N = (n + 1) -

Thus the Tardy method of compensation can be accomplished in the following way:
1. Using a plane-polariscope set up, determine the principal stress directions at the point of
interest by rotating the crossed polarizer and analyzer until an isoclinic passes through
that point.

2. Now rotate only the quarter wave plates of a circular polariscope to obtain a standard
dark-field arrangement.

3. Rotate only the analyzer then until an isochromatic fringe coincides with the point.
Determine the angle  that the analyzer has rotated.

4. If the Nth order fringe moves to the point as the analyzer rotates through the angle , the
fringe order N0 at the point is

N0 = N +

If the (N + 1)st order fringe moves to the point as the analyzer rotates through the angle ,
the fringe order N0 at the point is

N 0 = (N + 1) -

To account for the finite fringe width, the following procedure, as illustrated in fig, may be
followed:
1. The angle of analyzed ra = 0 [Fig (a)].
2. Rotate the analyzer until the fringe N just touches the boundary at the point of interest.
This is angle rb. [Fig (b)].
Figure: Illustration of Tardy method of fringe order determination.
3. Continue to rotate the analyzer until N vanishes from the field of view. This is angle r c
[Fig.(c)]
Then the fringe order at the point of interest of the free boundary is
rb + rc
N0 = N +
360

This method is commonly referred to as the Tardy in-out method.


5. The Senarmont Method of Compensation.
(Friedel’s Method)
The following steps are involved for this method:
1. Remove first quarter wave plate.
2. Rotate system of polarizer and analyzer so that their axes make angles of 45 with the
principal directions in the modal at the point of interest.
3. Rotate second quarter-wave plate until one axis is parallel to the axis of the polarizer.
4. Rotate the analyzer until extinction is obtained at the point of interest.
The arrangements of the elements of the polariscope are shown in Fig.
Let the light vector from the polarizer be given by

E = a cos wt
Since the polarizer is set as 45 to the principal directions in the model hence on entering the
model the light vector is resolved into two components, given by
1
E1e = a cos wt.cos 45o = a cos wt
2
1
E 2e = a cos wt.sin 45o = a cos wt
2

The model introduces a phase different of D. Therefore, on leaving the model, the components
of light vector become,
a
E1l = cos(wt + D )
2
a
E 2e = E 2e = cos wt
2

The fast axis of the QWP is set at 90 to the polarizer axis. Hence on entering the QWP, the light
components become

Eac = E1l cos 45o - E2l cos 45o


a
= [cos(wt + D) - cos wt]
2
E bc = E1l cos 45o + E 2l cos 45o
a
= [cos(wt + D) - cos wt]
2

Figure: Senarmont compensation method


The QWP introduces a phase difference of /2. Hence on leaving the QWP , the light
vectors become,

a� �   �
Eal = � wt + D + �
cos � �- cos �

wt + �
��
2� � 2� � 2� �
a
= [- sin(wt + D ) + sin wt]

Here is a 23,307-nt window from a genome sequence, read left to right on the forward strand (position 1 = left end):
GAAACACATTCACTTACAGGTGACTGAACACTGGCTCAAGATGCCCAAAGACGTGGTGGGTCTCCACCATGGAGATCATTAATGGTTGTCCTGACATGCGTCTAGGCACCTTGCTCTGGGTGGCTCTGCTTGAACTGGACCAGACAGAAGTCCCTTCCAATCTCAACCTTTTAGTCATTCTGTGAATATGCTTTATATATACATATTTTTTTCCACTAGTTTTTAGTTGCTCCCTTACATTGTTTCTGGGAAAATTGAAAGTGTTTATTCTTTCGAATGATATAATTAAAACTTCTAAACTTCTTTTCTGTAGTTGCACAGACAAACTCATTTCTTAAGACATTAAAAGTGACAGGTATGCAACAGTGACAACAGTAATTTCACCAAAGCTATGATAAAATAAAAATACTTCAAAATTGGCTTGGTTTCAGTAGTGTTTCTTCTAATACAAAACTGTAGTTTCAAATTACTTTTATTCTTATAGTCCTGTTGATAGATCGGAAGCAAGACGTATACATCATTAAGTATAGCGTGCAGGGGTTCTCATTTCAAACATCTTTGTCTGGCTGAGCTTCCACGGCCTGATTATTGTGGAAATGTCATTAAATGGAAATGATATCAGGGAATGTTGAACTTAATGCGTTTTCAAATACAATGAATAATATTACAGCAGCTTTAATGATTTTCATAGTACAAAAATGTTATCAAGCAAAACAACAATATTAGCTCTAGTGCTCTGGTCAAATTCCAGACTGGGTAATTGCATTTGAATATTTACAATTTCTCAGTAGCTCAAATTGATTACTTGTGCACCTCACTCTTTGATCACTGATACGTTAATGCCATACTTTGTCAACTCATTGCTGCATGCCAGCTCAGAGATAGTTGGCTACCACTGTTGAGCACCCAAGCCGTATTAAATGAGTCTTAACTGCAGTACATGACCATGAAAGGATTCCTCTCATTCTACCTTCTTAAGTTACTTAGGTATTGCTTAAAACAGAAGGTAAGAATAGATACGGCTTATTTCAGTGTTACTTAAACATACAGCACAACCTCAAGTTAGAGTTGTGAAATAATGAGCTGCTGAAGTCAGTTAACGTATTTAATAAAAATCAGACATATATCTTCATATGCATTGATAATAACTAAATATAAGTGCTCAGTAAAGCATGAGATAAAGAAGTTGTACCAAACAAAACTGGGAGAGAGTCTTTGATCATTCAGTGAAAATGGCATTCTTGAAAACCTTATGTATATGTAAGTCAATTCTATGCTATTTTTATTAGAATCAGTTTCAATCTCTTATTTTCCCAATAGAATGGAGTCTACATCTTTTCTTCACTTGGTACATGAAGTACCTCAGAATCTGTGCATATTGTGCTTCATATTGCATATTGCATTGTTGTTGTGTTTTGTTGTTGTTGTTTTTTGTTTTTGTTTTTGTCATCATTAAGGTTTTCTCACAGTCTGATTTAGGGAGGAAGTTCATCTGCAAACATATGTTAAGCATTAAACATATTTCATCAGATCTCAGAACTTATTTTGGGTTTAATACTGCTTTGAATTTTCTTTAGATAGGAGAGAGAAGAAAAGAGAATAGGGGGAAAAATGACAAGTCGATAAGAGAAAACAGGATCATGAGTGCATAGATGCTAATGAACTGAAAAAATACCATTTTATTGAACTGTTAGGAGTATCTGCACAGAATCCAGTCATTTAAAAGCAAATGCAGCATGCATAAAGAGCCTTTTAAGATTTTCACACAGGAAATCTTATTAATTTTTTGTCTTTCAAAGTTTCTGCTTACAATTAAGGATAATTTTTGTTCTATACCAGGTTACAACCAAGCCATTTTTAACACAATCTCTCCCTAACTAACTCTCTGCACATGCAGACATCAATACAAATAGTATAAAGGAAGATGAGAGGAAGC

2
a
E bl = E bc = [cos(wt + D) + cos wt]
2

Now the analyzer is rotated through an angle  to obtain extinction at the point of interest. Light
transmitted through the analyzer is
E t = E al cos  - E bt sin 
a
= - [{ sin( wt + D) - sin wt} cos  + { cos( wt + D) + cos wt} sin ]
2
a� D D D D �
=- � 2 cos �
�wt + � � sin cos  + 2 cos � � wt + � �cos sin  �= 0
2� � 2� 2 � 2� 2 �
D D
Hence sin cos  + cos sin  = 0
2 2

D
sin � �
� +  �= 0
�2 �
D
or +  = n , n = 0,1, 2,.... f
2
D
= n - 
2
D 
N= = n-
2 

Tardy and Senarmont compensation methods are called the ‘goniometric’ or ‘null location’
methods.
6. Photometric Method: A serious disadvantage of the Tardy and Friedel’s methods of
compensation is that they involve a sequence of operations and are, therefore, suitable only
when the state of stress is static. By means of the photometric method, also known as the
intensity method, it is possible to determine both the phase difference and the directions of
the principal stresses at a point from a single operation. The intensity of light transmitted by
the analyzer is measured with a photocell or photo-multiplier.
Three-dimensional Photoelasticity
Introduction
Many stress analysis problems are three-dimensional in nature for which the two-
dimensional photoelastic method cannot be employed. These problems, however, can be solved
either by locking in the stresses in the model or a multilayer reflection technique may be used to
determine the stresses at the inner layers of the body. Three-dimensional stress distribution in
the body can also be determined by the scattered light method. In this chapter we shall discuss
the locking-in method the stresses in three-dimensional models in detail and the multilayer
reflection technique in brief.
The stresses in a three-dimensional model can be locked-in either by stress-freezing, by
curing method, by creep method or by gamma-ray irradiation method. Out of these methods, the
stress-freezing method is most widely used. This method consists in loading the model at room
temperature (at which the primary secondary bonds break down), keeping at that temperature for
few hours and then cooling to room temperature at a slow rate. The stresses thus frozen in the
model can be analyzed by slicing and viewing in a polariscope.
Maxwell in 1853, and Filon and Harris in 1923 had both obtained the stress-frozen effect
accidentally, while Tuzi in 1927 and Solakian in 1935 both attempted to calculate the residual
stresses and to relate them to the applied loads. None of these, however, fully appreciated the
significance of the phenomenon, and it was Solakian who in 1935 and Oppel in 1936 first
produced a quantitative solution of a three dimensional problem, followed by He’tenyi, who in
1938 first established the strict proportionality of stresses. This discovery opened the way to the
complete solution of the three-dimensional problems and resulted in a very sharp increases in
activity in photoelastic research. Hetenyi, O’ Rourke, Drucker and Mindlin, Drucker and
Woodward, Frocht and Mindlin developed methods of measurement of the frozen stresses and
Jessop in 1949 devised integration methods for determining the separate stresses. Jessop and
Stableford in 1953 published an extension to three dimensions of the Lame-Maxwell equations,
which made it possible to determine the principal stresses along a stress trajectory in a plane of
symmetry. The stress-freezing method of three-dimensional photoelasticity today is a practical
instrument of stress analysis, particularly in complex structures.